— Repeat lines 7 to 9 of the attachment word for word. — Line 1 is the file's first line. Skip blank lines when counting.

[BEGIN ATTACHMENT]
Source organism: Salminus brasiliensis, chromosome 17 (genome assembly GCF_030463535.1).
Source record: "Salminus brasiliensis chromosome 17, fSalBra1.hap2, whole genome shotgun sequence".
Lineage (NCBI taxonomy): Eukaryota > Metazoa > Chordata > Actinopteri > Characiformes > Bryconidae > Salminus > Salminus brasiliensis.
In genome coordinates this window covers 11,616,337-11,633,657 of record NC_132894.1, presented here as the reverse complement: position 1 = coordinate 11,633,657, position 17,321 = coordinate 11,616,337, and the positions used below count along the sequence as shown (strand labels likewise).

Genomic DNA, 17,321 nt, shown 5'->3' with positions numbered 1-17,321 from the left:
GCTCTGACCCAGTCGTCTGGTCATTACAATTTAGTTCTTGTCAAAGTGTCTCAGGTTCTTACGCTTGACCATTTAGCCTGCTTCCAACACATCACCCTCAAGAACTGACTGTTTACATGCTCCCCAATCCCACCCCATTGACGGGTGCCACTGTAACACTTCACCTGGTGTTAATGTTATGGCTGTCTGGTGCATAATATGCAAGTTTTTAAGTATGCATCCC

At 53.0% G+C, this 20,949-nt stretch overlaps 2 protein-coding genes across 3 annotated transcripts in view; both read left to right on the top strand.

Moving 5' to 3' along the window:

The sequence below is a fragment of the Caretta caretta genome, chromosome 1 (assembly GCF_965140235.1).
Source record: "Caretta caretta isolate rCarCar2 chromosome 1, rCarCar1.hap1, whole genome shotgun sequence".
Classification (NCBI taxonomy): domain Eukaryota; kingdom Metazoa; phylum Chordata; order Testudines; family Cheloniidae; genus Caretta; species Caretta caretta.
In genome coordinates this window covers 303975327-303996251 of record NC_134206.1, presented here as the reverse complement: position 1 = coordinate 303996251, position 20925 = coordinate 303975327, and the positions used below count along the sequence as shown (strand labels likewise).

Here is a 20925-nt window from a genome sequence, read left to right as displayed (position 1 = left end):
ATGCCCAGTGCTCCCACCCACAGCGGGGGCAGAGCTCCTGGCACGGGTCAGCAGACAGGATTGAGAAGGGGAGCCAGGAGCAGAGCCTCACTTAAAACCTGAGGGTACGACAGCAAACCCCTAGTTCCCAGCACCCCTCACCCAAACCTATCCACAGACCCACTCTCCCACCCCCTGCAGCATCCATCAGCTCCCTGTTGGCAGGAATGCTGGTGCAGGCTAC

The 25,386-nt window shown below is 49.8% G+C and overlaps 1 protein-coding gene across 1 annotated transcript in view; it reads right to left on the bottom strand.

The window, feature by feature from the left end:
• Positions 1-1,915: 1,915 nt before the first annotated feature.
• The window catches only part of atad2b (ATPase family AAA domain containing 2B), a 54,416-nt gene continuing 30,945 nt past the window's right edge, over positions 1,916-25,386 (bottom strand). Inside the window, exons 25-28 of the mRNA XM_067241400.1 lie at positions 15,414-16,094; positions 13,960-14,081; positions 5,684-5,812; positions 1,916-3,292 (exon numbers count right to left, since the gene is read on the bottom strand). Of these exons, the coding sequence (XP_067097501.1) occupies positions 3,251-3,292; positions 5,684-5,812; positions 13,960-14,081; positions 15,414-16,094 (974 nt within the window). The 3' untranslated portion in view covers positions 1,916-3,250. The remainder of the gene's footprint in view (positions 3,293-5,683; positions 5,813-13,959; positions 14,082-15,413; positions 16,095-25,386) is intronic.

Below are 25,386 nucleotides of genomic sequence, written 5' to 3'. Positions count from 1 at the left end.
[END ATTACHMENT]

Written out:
At 53.0% G+C, this 20,949-nt stretch overlaps 2 protein-coding genes across 3 annotated transcripts in view; both read left to right on the top strand.

Moving 5' to 3' along the window:

The sequence below is a fragment of the Caretta caretta genome, chromosome 1 (assembly GCF_965140235.1).